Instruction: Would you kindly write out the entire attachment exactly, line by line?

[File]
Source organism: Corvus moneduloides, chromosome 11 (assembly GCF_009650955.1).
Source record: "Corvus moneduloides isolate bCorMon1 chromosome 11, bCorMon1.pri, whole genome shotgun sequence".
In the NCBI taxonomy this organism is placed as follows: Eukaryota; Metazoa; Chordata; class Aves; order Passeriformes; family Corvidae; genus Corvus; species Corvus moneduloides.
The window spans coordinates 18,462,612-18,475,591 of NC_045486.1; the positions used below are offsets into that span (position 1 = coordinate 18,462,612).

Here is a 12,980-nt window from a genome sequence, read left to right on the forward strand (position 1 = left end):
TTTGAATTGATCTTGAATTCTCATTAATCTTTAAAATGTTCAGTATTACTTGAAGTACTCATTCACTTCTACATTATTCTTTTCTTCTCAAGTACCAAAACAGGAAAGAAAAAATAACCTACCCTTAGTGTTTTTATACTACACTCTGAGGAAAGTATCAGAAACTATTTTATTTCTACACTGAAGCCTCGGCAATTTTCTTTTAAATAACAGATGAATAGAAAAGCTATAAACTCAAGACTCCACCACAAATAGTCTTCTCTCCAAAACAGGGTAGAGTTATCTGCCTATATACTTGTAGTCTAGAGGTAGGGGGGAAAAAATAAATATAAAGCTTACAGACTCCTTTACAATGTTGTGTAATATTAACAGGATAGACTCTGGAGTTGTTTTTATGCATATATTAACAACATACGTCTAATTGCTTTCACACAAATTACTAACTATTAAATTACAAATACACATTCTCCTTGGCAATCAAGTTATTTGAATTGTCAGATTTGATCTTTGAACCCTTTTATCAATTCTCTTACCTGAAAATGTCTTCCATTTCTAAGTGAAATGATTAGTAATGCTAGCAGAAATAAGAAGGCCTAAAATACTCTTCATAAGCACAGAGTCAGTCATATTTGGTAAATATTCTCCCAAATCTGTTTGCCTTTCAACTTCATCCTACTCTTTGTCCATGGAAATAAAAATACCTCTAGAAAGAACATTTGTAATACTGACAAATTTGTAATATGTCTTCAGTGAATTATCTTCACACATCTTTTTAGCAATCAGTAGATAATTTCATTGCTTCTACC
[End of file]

Source organism: Corvus moneduloides, chromosome 11 (assembly GCF_009650955.1).
Source record: "Corvus moneduloides isolate bCorMon1 chromosome 11, bCorMon1.pri, whole genome shotgun sequence".
In the NCBI taxonomy this organism is placed as follows: Eukaryota; Metazoa; Chordata; class Aves; order Passeriformes; family Corvidae; genus Corvus; species Corvus moneduloides.
The window spans coordinates 18,462,612-18,475,591 of NC_045486.1; the positions used below are offsets into that span (position 1 = coordinate 18,462,612).

Here is a 12,980-nt window from a genome sequence, read left to right on the forward strand (position 1 = left end):
TTTGAATTGATCTTGAATTCTCATTAATCTTTAAAATGTTCAGTATTACTTGAAGTACTCATTCACTTCTACATTATTCTTTTCTTCTCAAGTACCAAAACAGGAAAGAAAAAATAACCTACCCTTAGTGTTTTTATACTACACTCTGAGGAAAGTATCAGAAACTATTTTATTTCTACACTGAAGCCTCGGCAATTTTCTTTTAAATAACAGATGAATAGAAAAGCTATAAACTCAAGACTCCACCACAAATAGTCTTCTCTCCAAAACAGGGTAGAGTTATCTGCCTATATACTTGTAGTCTAGAGGTAGGGGGGAAAAAATAAATATAAAGCTTACAGACTCCTTTACAATGTTGTGTAATATTAACAGGATAGACTCTGGAGTTGTTTTTATGCATATATTAACAACATACGTCTAATTGCTTTCACACAAATTACTAACTATTAAATTACAAATACACATTCTCCTTGGCAATCAAGTTATTTGAATTGTCAGATTTGATCTTTGAACCCTTTTATCAATTCTCTTACCTGAAAATGTCTTCCATTTCTAAGTGAAATGATTAGTAATGCTAGCAGAAATAAGAAGGCCTAAAATACTCTTCATAAGCACAGAGTCAGTCATATTTGGTAAATATTCTCCCAAATCTGTTTGCCTTTCAACTTCATCCTACTCTTTGTCCATGGAAATAAAAATACCTCTAGAAAGAACATTTGTAATACTGACAAATTTGTAATATGTCTTCAGTGAATTATCTTCACACATCTTTTTAGCAATCAGTAGATAATTTCATTGCTTCTACC